(photo credit: REUTERS)
Sectarian clashes over the social exclusion of women simply refuse to go away.
The latest controversy surrounds a Jerusalem conference slated for Wednesday on
“Innovations in Gynecology and Halacha.”
The organizer is the Puah
Institute, run by Orthodox rabbis and spiritual leaders with expertise in
medicine for religious Jews, particularly those suffering fertility
Puah provides counseling on how to perform procedures such as
artificial insemination, in vitro fertilization, prenatal genetic diagnosis,
surrogate motherhood and a wide variety of other medical issues while at the
same time adhering to the strictures of Jewish law. The institute serves as an
important bridge among gynecologists, urologists and other experts in the field
of medicine and a religious community that places an extremely high value on
Subjects to be discussed at Wednesday’s conference, which
is open to both men and women (though seating is separate), include ovary
implants, prostate problems, testicular implants, choosing the right
contraceptive, preserving fertility for older single women and gynecological
surgery via the da Vinci robot.
Unfortunately, while many of the issues
to be dealt during the conference have a direct impact on women; and while many
of the leading medical experts in the field happen to be women; and while many
women would feel infinitely more comfortable hearing women discuss intimate
gynecological matters, no females will be permitted to address the conference.
Women will be excluded out of deference to a male-dominated rabbinic leadership
that has determined that it is improper for women to stand before men and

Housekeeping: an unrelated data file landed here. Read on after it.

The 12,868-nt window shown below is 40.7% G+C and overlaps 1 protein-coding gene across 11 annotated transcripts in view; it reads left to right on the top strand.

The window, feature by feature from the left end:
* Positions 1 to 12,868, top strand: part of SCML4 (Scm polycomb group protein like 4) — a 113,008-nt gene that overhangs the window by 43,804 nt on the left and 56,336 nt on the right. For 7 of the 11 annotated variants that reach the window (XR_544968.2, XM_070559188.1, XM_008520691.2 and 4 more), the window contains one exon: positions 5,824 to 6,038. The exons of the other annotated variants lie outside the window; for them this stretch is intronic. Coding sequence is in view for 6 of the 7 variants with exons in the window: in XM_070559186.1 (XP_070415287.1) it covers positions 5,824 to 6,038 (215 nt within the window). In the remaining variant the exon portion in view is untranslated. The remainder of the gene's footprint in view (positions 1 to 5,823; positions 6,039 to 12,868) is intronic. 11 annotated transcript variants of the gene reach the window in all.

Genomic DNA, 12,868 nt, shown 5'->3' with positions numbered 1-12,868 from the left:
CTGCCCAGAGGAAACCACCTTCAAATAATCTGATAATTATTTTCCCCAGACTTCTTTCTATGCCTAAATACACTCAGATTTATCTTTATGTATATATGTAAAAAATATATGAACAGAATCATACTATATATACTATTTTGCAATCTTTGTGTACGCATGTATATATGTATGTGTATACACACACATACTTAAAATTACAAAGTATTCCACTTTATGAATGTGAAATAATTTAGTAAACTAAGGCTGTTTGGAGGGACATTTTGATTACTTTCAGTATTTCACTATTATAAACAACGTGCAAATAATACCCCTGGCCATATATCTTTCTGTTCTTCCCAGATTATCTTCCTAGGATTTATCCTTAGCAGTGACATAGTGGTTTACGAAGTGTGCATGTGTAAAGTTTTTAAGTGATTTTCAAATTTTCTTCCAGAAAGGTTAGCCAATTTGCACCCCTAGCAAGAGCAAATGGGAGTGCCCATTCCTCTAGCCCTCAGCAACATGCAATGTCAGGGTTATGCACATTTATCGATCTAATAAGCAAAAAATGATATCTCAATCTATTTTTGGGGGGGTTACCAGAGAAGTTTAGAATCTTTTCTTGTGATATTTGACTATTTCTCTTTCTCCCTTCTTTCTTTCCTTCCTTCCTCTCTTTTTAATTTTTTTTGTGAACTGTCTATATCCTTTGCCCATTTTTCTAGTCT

No fewer than 40 feminist and human rights organizations have
taken issue with Puah’s policy of gender-based social exclusion. In a letter
addressed to the “health minister” – technically Prime Minister Binyamin
Netanyahu though haredi Deputy Health Minister Ya’acov Litzman runs the ministry
on a day to day basis – the organizations called to denounce Puah, which they
claim receives funding from the Health Ministry and the Religious Services
Ministry. And pressure has been brought to bear on male physicians and
scientists to backtrack on their agreement to speak at the conference.
is easy to understand why these organizations are up in arms. The true
motivations of the late Rabbi Mordechai Eliyahu, a former chief rabbi of Israel,
and other spiritual leaders who have consistently ordered Puah to prevent women
from speaking before men for the past 12 years since the organization began to
hold it annual conference are unclear. Is it a perverted sort of prurience that
reads into a commonplace intellectual exchange an unconscionable sexual
distraction? Or is it a rabid chauvinism that refuses to consider changing
outdated conventions since a woman could not possibly have something of
intellectual value to share?
Neither possibility is particularly palatable.
Excluding women hinders the free exchange of information, but it is also causes
economic damage to women physicians who will not benefit from the exposure
afforded by appearing at the well-attended conference.
activists for gender equality have every right to protest Puah’s exclusion of
women and to prevent the state from funding a conference that excludes women,
Puah, a self-declared religious organization, has the right to adhere to its
version of religious expression when organizing a private
Infringing on Puah’s right is not only wrong it is unwise
from a tactical point of view. Since it was established in 1990, Puah has made
tremendous headway in exposing the most parochial haredi communities to the
wonders of medical science. Rabbis have been challenged to adapt Jewish law to
the latest innovations.
Puah provides a “safe” framework in which the
most intimate medical subjects can be discussed openly, without fear of
To ensure that this framework continues to be perceived
by extremist segments of the religious community as safe, Puah must signal to
them that it is ready to play by the rules set by the rabbis. Coercing Puah to
allow women to speak at its conference is liable to lead to the cancellation of
the conference altogether, hardly a desired outcome. Puah is not part of the
problem of haredi intolerance; it is part of the solution.